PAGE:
Florida State is both lucky and good

Lucky and good are not mutually exclusive, even if the plight of finding the four best teams ignores that fact as each win is weighted, measured and filed.

The College Football Playoff and the résumé scrutiny it requires make it easy to forget a team needs to be both lucky and good to compete for a national title. Auburn was fortunate Alabama missed the Kick Six field goal, but only because the Tigers had a wonderfully designed return prepped. Alabama could be No. 1 on Tuesday because it was lucky LSU kicked the ball out of bounds and good enough to drive 55 yards in less than a minute to score.

The luck badge is only found on the lapels of winners.

No. 3 Florida State is lucky, a fact that maybe gets highlighted because the Seminoles are public enemy No. 1. They embrace the role of villain and like that they're unlikable.

They're also good, and if Florida State is a team of a destiny it's because it's a self-fulfilling destiny. How good the Seminoles are is subjective, but they're good enough to take advantage of the luck handed to them, a trait that underscores the Seminoles' greatest strength. No team is better than Florida State from the shoulders up. It's the theme to all of its wins, and it was on full display Saturday night.

"We spend so much money in our support system to develop and get these guys how to think and how to play with [mental conditioning coach] Trevor [Moawad]," FSU coach Jimbo Fisher said. "The sports psychology and player development, I say is the most critical thing in college sports today."

There is never panic on the Florida State sideline, which Fisher said is the result of months of offseason mental conditioning. It's why Fisher said he would put this team against any in the country over the course of 60 minutes and why Florida State continues to be college football's toughest out. It takes a full 60-minute effort to down the Seminoles, even if they donate first halves like they're the Salvation Army.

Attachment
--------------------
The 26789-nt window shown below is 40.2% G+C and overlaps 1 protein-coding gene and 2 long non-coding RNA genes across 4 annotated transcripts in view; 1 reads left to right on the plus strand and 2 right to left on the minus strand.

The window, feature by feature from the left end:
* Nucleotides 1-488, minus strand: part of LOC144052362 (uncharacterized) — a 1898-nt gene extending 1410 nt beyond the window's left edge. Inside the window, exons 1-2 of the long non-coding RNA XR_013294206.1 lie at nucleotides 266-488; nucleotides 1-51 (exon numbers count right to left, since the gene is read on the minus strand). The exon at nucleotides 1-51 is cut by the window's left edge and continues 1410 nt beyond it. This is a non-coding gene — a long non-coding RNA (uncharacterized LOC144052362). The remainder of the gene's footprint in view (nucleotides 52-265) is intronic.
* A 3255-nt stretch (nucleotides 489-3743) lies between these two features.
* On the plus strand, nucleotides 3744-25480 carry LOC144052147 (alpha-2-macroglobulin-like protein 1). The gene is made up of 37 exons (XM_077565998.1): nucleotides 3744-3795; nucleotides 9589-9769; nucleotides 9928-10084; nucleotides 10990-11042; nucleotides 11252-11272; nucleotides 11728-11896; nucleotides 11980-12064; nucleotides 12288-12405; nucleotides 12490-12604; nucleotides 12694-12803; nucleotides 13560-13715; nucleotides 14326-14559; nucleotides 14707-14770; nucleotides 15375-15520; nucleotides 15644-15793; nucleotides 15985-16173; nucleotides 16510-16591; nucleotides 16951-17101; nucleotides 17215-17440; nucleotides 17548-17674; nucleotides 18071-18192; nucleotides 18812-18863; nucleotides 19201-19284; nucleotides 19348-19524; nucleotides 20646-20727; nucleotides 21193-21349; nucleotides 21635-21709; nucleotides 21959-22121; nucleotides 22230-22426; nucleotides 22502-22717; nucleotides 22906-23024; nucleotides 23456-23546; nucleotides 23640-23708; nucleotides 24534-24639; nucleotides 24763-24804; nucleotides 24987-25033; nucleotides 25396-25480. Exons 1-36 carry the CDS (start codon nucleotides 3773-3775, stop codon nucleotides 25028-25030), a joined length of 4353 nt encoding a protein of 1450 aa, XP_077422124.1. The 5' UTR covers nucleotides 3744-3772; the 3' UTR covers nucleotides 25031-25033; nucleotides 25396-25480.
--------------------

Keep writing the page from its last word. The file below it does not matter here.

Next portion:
It's why the Seminoles are riding a 26-game winning streak. They know an opportunity is going to come, and they will expose the other team for the slightest misstep.

"Nothing in sports happens by accident," Moawad said.

It's why labeling the Seminoles as lucky and nothing more is ill-fitting. The tipped third-down pass that fell into the waiting arms of Karlos Williams was lucky, nothing more than Florida State winning a scratch off. But that doesn't mean the Seminoles can't be one fine poker player, too. It's easy to let that lucky play overshadow a defense that held Miami quarterback Brad Kaaya, who had a rating of 342 in the first quarter, to three points over the final 40 minutes. It's easy to remember that pick instead of Florida State's PAT block early in the game as Miami poured it. The block changed the complexion of Miami's final drive.

"Not for one second did we think because they jumped out that we were going to lose," defensive end Mario Edwards Jr. said. "If we calm down and play the way we're supposed to play we knew that we would come back and win the game."

This isn't a team rubbing a rabbit's foot to conjure up some luck to get back in the game. It's a team that prepares to seize opportunities in a game in which the prevailing thought is teams lose games more often than they win them.

There is no quantifying Florida State's relaxed approach, though, and it shouldn't be a factor in the committee's rankings. There are no points for mental toughness, for being battle tested and better for it.

Whether Florida State is the best team is up for debate, yet no team has separated from the pack in college football and staked claim to the title of No. 1. That makes the playoff a crapshoot no matter how the field shapes up, which means you can count on a little luck come January with so many flawed teams involved.

You can count on Florida State being prepared to take advantage of it, too.